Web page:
However, in some countries such as Thailand, the elderly people are valued for their contribution to society and are encouraged to remain active [15]. In addition to many other roles played by the seniors, most of the older persons in Thailand play a leading role in religious observances by supervising and providing information concerning religious activities to younger members of the family and community. They also transmit their traditions and culture to the younger generations.

Though the developing Asian countries have been experiencing rapid social, cultural and economic changes, yet the conditions of the elderly have not improved and changed in a satisfactory manner. So far as the elderly women are concerned, they are in a worse situation. They are identified as subordinates to men throughout their lives, and when they are ultimately left alone when get old, they are deeply poor and destitute. While in the developed countries retirement is expected to be the period to enjoy personal and leisure activities, in the developing Asian countries, the elderly are still preoccupied with their basic livelihood. As social welfare and health insurance in many developing Asian countries have limited resources, the individual financial resources play a significant role to enhance and improve one's quality of life [16]. Under such a scenario, the elderly in developing Asia financially remain dependent on others. To illustrate it more thoroughly, they psychologically and physically depend more on others rather than the state, or the relevant agencies.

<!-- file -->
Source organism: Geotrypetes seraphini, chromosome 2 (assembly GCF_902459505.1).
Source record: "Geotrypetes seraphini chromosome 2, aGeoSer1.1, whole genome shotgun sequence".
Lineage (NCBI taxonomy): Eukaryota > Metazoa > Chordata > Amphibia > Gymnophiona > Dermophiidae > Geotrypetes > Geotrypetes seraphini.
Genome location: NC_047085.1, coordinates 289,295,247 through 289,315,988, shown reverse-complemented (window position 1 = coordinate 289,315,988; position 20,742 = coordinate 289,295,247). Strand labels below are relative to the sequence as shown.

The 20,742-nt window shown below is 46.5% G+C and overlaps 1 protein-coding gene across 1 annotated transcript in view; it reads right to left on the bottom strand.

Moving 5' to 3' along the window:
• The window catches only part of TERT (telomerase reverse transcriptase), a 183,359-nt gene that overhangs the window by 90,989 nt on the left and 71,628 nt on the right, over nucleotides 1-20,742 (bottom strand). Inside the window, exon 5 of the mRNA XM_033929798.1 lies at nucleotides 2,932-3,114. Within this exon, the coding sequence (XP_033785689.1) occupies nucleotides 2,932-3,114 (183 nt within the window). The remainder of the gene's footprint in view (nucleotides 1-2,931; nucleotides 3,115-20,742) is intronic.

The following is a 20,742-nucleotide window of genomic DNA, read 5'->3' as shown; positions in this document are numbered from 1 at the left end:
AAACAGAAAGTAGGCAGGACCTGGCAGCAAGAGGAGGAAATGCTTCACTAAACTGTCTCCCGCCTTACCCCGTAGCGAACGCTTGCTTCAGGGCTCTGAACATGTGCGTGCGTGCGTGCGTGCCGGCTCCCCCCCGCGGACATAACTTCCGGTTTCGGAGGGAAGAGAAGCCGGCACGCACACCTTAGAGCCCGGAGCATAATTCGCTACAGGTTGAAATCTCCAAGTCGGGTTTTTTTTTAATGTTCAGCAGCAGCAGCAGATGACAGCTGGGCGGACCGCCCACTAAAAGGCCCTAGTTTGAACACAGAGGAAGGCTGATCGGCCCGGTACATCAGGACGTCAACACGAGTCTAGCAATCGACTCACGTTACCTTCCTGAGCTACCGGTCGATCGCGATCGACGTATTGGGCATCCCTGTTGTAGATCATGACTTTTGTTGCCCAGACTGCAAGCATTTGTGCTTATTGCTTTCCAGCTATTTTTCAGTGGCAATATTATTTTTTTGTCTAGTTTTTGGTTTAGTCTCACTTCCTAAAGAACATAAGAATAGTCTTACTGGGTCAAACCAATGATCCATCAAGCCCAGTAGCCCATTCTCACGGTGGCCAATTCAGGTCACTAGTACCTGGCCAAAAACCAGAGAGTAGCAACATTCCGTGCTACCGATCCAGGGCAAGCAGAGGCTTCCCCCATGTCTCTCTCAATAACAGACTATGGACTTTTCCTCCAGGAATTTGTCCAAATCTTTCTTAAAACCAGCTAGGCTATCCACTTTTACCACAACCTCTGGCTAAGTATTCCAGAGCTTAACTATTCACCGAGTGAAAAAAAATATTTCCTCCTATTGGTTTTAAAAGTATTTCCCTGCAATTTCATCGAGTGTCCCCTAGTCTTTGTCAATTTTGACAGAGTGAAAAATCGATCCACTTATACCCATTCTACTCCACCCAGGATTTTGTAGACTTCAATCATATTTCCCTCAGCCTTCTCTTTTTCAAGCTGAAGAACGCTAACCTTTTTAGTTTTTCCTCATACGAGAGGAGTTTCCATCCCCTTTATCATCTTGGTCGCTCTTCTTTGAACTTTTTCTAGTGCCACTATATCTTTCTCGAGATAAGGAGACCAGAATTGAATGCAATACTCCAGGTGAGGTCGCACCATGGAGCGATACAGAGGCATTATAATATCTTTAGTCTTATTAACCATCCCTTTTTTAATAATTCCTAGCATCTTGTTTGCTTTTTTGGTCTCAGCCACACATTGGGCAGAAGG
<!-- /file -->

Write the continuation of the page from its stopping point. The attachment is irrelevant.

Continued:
Very few of Asian countries have infrastructures enough to help their unable and the elderly people. One of the countries well functioning in the course is known to be Singapore - wherein the strong financial resources have helped the aging population, and thereby enhanced their quality of life in different ways. Modernization in many parts of Asia has greatly influenced the lives of the elderly due to increasing change in the family structure and ties, more mobility among the families, more employment by the women etc. All these have caused the families to be more segmented, and consequently not to have time enough to invest in the elderly people. Also, with the increasing decline in fertility and mortality rates, population aging is appearing more than ever before: generating significant demands for long-term care [16]. Hence, the demographic trends are dramatically changing the face of many nations in Asia, or will soon do so in the future. One way of measuring the speed of these shifts is through a measure of "population aging”. Although the phenomenon is very recent in Asia, but it is rapidly spreading in many parts of the continent.

However, as explored, still majority of the elderly wish to live with their adult children. There is clear evidence showing the familism and family-feeling among the elderly in most parts of Asia. As observed, modernization is seen a paradoxical phenomenon in Asia since it is eroding the traditional support system.